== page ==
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Plight of the Small Hog Farmer


image courtesy of www.clintonnc.com

Deconstructing the USDA’s Hog Report

The USDA released a report last month titled “Trends and Developments in Hog Manure Management: 1998-2009”. While trends in manure management are important and interesting, I found the industry’s production stats to be much more intriguing.

First, a little overview of the report. The analysis spans the eleven year period from ‘98 to ‘09. It includes farms having more than 25 pigs at any time during the year. To give you some perspective, with just a few sows and one boar a farmer could get well beyond 25 pigs on the farm at any given time. 25 hogs is about what you’d get from one sow in a year if you pushed her (3 litters, 8 per litter). So this study includes the very small to the very large. The survey represents more than 90% of all hog inventory in the representative years.

 

Here’ a tabular overview of the hog operation statistics between 1998 and 2009.

Source: USDA. Trends and Developments in Hog Manure Management: 1998-2009
Here’s two charts that I cut out of the report and added some arrows to:

 

Plight of the small hog farmer

What can be gleaned from the report?

 

Based on the charts above I have a few key takeaways:

  • The industry is consolidating at a rapid pace. This is not only indicated by the increase in animals/farm and the decrease in total hog operations, but also by the rapid increase in farmers under contract for production.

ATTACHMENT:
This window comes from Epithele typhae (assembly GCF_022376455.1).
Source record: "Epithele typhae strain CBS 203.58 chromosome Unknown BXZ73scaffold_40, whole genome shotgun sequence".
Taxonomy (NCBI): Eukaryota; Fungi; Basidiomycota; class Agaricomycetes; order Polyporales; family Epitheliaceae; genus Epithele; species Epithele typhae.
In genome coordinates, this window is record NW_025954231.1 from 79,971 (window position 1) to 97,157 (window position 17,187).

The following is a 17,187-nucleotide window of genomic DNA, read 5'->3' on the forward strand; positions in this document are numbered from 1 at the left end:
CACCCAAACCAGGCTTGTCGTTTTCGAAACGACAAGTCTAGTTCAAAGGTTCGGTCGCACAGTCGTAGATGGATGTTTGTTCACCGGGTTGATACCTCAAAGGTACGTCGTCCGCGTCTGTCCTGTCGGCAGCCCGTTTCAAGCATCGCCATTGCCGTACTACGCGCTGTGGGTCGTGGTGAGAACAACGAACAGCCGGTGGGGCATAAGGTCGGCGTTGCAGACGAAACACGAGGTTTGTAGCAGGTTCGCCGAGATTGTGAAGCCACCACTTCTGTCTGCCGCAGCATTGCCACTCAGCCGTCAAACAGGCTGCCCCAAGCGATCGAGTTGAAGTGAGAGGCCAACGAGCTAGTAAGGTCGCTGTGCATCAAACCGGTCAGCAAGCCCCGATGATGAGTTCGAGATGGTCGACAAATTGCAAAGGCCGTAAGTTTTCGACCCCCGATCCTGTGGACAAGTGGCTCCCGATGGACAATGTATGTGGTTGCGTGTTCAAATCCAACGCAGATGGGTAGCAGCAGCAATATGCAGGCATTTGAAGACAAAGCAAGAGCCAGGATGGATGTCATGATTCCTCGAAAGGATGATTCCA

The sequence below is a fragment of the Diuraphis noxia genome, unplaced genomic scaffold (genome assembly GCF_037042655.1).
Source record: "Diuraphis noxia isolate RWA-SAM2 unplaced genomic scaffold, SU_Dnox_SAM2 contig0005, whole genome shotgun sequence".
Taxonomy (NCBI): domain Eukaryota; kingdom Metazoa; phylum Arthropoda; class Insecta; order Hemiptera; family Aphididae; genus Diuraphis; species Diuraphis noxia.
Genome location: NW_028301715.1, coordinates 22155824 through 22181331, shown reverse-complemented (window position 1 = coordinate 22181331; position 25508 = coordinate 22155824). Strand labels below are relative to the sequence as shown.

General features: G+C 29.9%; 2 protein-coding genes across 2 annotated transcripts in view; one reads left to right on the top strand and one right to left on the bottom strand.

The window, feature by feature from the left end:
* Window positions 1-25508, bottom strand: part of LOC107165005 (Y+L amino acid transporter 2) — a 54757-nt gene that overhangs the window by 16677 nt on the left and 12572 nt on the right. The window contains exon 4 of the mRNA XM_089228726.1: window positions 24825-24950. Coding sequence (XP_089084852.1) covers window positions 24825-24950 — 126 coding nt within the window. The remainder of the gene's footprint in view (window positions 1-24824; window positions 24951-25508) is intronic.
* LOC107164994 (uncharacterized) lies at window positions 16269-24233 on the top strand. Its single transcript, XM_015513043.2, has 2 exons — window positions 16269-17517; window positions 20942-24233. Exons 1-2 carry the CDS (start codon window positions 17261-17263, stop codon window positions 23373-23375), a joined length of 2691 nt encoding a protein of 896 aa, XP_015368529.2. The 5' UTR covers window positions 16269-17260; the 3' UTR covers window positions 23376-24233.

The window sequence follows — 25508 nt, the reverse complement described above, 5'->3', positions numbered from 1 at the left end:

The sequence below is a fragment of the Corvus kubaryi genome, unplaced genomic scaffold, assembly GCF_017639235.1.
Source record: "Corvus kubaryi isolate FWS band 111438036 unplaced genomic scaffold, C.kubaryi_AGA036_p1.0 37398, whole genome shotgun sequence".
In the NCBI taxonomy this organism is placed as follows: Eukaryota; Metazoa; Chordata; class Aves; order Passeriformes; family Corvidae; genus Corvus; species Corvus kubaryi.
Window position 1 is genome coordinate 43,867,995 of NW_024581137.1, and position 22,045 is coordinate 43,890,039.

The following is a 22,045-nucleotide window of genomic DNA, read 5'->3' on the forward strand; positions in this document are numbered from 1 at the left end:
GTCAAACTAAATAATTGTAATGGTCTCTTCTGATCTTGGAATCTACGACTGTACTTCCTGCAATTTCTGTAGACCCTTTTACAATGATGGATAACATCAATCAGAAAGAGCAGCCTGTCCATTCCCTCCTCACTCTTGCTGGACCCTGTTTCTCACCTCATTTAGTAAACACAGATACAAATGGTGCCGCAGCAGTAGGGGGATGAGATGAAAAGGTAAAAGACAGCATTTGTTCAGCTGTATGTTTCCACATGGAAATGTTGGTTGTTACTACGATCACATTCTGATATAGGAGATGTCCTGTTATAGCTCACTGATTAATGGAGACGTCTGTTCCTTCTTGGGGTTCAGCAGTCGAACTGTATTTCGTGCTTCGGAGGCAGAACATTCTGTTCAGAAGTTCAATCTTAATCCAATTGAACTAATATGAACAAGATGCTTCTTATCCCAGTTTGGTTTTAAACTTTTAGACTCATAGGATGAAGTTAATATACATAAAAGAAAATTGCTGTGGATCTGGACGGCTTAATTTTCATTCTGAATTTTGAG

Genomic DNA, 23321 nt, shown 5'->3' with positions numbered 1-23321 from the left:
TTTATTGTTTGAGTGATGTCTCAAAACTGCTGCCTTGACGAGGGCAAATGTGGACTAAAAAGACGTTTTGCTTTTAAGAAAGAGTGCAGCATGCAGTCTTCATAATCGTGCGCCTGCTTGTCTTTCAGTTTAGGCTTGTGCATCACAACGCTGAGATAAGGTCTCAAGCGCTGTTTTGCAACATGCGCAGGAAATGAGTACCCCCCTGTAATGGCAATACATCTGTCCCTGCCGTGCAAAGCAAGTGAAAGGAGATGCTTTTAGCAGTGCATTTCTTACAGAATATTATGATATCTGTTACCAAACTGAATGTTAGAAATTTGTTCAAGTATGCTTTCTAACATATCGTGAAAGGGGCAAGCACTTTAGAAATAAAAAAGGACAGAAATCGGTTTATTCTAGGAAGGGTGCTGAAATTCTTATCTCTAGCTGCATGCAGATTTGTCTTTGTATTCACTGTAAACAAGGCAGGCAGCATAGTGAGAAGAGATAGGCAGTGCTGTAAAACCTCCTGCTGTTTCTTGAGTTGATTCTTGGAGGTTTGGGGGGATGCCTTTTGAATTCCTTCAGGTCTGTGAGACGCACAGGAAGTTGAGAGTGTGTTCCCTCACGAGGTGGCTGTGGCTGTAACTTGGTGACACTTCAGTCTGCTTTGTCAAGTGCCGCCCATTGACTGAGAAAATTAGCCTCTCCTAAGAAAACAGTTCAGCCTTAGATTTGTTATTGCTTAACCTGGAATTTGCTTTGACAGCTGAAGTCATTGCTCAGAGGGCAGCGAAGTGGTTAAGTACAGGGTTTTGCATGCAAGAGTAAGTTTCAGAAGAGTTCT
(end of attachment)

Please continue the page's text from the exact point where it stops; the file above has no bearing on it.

• More farmers under contract for production means that big ag companies are further consolidating down the line.
  • Industry “specialization” is proliferating. Farrow-to-finish operations declined over 50% while Feeder-to-finish was up almost 50%.
  • Small hog producers (<300 head/yr) are approaching extinction. We lost over 40,000 small farm producers in 11 years and only 10,000 remain.
  • If the decline continues at this rate we’d be left with 2,500 small producers in 2020.
  • Large producers (>1,000 head/yr) continue to take share. The large farm population doubled from 2,000 to 4,000.
  • Small farms previously produced 35% of the industry’s output, today it is only 8%.
  • Large farms absorbed the majority of that decline and now produce over 55% of the total output, up from 34% in 1998.

Other interesting commentary within the report

  • The 48% of farms under production contract in ‘09 accounted for over 70% of hog production.
  • The share of feed consumed by hogs and produced on the same farm fell from about 50% in ‘92 to below 20% by ‘04.

Click to view our profile on the largest pork producer in the world, Smithfield Foods

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